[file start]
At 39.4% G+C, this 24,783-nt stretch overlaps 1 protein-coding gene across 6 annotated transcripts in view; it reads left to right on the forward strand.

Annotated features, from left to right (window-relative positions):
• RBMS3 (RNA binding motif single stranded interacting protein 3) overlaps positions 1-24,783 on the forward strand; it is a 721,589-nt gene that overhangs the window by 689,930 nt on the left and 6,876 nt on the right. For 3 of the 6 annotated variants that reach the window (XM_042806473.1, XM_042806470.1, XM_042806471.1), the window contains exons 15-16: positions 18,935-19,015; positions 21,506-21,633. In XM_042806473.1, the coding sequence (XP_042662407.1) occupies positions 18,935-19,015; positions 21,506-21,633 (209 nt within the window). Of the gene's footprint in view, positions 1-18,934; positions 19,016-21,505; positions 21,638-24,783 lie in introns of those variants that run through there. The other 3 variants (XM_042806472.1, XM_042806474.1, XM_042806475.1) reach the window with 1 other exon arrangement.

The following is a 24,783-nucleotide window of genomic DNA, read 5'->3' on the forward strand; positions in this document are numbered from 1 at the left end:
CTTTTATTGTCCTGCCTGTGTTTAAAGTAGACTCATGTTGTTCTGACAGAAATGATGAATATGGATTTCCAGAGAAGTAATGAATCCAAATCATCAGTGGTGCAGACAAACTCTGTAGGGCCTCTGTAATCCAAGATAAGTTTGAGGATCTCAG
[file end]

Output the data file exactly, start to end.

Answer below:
At 39.4% G+C, this 24,783-nt stretch overlaps 1 protein-coding gene across 6 annotated transcripts in view; it reads left to right on the forward strand.

Annotated features, from left to right (window-relative positions):
• RBMS3 (RNA binding motif single stranded interacting protein 3) overlaps positions 1-24,783 on the forward strand; it is a 721,589-nt gene that overhangs the window by 689,930 nt on the left and 6,876 nt on the right. For 3 of the 6 annotated variants that reach the window (XM_042806473.1, XM_042806470.1, XM_042806471.1), the window contains exons 15-16: positions 18,935-19,015; positions 21,506-21,633. In XM_042806473.1, the coding sequence (XP_042662407.1) occupies positions 18,935-19,015; positions 21,506-21,633 (209 nt within the window). Of the gene's footprint in view, positions 1-18,934; positions 19,016-21,505; positions 21,638-24,783 lie in introns of those variants that run through there. The other 3 variants (XM_042806472.1, XM_042806474.1, XM_042806475.1) reach the window with 1 other exon arrangement.

The following is a 24,783-nucleotide window of genomic DNA, read 5'->3' on the forward strand; positions in this document are numbered from 1 at the left end:
CTTTTATTGTCCTGCCTGTGTTTAAAGTAGACTCATGTTGTTCTGACAGAAATGATGAATATGGATTTCCAGAGAAGTAATGAATCCAAATCATCAGTGGTGCAGACAAACTCTGTAGGGCCTCTGTAATCCAAGATAAGTTTGAGGATCTCAG